“We’re not on our own, we get a tremendous amount of support from social workers. The children also get support from a team of people who take them out. The children look forward to this special time they have, and it gives us a little respite to recharge our batteries.”

To find out more about becoming a foster parent, you can visit our dedicated website https://seftonfostering.co.uk/ 

Or speak to one of the team on our freephone number 0800 923 2777

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Is it time to ditch those stabilisers?

Sefton Council is excited to be bringing back our poplar, ‘Ditch Those Stabilisers’ cycling events.

During the session, children aged for and above can learn to ride a bike unaided.

Children who attend can have lots of fun, whilst learning lifelong cycling skills. The events, which take place a number of times throughout the year, always have a high success rate, as our enthusiastic staff from the highway safety team of a range of practical advice.

Sessions are free but you must book in advance.

Get involved at Litherland Sports Park, Boundary Lane on Tuesday, February 19 or Shoreside Primary School, Westminster Drive on Thursday February 21.

To register, call Sefton Council, on 0345 140 0845.

Council to support those affected by decision to close Sand Dunes Nursery School

Sefton Council has vowed to ensure pupils and staff are fully supported following the decision that Sand Dunes Nursery School in Seaforth will close this summer.

The nursery has faced financial challenges for several years and the governing body at Sand Dunes felt they had no alternative but to formally ask Sefton Council to begin a statutory consultation to close the nursery.

After carefully considering all the information, Cabinet, at its meeting on Thursday, January 10, took the difficult decision to approve the closure of Sand Dunes Nursery.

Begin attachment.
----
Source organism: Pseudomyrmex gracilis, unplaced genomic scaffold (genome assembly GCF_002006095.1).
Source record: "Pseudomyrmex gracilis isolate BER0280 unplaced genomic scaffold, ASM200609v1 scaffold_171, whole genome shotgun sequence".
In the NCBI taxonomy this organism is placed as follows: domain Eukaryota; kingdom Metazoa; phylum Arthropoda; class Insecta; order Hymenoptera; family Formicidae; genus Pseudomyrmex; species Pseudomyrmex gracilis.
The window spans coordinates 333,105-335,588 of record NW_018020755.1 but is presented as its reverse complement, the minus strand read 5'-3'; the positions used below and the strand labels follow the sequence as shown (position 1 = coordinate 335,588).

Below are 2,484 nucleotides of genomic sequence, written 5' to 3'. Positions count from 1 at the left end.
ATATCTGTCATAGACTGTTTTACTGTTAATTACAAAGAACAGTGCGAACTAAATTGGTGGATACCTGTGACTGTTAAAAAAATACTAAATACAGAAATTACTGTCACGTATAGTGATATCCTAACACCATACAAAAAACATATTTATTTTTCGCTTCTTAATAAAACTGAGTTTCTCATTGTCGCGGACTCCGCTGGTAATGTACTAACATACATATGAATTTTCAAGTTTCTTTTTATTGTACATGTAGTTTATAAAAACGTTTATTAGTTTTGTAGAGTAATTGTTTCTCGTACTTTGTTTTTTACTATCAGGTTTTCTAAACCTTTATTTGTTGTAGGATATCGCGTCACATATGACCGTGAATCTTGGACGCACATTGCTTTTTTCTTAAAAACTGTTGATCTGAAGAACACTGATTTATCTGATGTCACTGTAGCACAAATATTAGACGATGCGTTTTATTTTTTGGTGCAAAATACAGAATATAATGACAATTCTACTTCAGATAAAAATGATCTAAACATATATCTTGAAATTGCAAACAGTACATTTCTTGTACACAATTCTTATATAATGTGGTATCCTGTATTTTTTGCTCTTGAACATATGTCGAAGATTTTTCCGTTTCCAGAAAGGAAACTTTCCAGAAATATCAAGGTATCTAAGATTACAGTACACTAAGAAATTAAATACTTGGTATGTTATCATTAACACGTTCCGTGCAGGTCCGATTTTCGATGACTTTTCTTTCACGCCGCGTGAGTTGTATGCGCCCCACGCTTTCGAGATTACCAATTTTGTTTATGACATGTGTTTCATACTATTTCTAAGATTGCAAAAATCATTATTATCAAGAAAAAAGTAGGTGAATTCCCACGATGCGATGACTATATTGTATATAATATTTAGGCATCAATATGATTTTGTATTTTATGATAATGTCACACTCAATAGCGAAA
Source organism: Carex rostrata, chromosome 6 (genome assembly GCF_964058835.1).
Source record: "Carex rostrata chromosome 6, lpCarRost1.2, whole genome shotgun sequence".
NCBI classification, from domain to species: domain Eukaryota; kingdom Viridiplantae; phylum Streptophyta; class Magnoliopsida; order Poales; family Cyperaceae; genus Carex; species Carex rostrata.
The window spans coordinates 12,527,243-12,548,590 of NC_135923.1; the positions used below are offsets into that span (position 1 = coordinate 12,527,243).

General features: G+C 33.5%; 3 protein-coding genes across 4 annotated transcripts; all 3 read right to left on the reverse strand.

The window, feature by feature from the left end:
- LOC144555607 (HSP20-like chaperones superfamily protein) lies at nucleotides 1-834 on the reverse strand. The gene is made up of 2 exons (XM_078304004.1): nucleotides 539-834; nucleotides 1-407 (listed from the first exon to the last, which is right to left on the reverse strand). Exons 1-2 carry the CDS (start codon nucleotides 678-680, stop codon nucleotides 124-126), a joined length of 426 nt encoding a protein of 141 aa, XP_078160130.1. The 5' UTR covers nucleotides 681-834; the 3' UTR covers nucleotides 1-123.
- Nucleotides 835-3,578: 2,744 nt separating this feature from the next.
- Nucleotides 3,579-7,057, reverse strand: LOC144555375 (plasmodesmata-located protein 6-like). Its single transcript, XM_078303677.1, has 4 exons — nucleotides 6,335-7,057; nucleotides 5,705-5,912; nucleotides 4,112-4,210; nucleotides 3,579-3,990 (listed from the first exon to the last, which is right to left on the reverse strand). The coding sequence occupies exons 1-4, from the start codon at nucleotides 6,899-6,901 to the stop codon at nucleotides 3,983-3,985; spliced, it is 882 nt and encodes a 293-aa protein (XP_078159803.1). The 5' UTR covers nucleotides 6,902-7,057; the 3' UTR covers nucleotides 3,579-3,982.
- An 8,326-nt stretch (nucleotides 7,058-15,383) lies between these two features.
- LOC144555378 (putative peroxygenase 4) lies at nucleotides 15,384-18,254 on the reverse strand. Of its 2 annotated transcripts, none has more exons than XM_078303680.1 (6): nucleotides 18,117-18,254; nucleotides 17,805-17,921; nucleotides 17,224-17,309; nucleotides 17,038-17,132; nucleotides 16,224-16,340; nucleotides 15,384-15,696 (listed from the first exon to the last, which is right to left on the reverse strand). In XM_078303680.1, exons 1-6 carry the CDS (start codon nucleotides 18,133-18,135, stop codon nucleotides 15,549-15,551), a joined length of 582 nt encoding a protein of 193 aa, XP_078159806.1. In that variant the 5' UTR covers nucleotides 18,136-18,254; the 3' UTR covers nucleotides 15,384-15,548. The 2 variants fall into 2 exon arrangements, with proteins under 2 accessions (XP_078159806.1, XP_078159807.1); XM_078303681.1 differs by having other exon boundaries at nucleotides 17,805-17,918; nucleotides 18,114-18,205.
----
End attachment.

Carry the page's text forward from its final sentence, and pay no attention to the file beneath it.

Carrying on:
Councillor John Joseph Kelly, Cabinet Member for Children, Schools and Safeguarding, said:

“I understand that this conclusion will be very upsetting for all those involved. It has been a very emotive time for everyone involved as it’s clear that it is a very much-loved nursery. I have been moved by the passion shown from parents and staff who have shown a huge amount of support for Sand Dunes remaining open.

“After spending a lot of time with the governing body and officers to explore every other option, there was just no other alternative to address the financial crisis the nursery is in. With no foreseeable increase in pupil numbers, increasing costs, and no way to balance the budget there was just nothing else that could be done.

“Our biggest priority now is to make sure parents are fully supported and that there will is no disruption to the education of the children who attend. I know that a small number of the children who go to Sand Dunes are vulnerable or have a special educational need or disability and we will make sure that their needs will be met when helping them to find alternative nursery places.”

To ensure everyone is fully supported when Sand Dunes closes on August 31st 2019, a closure project group will be established to address the many issues associated with a school closure. Support will also be provided for parents seeking alternative nursery places.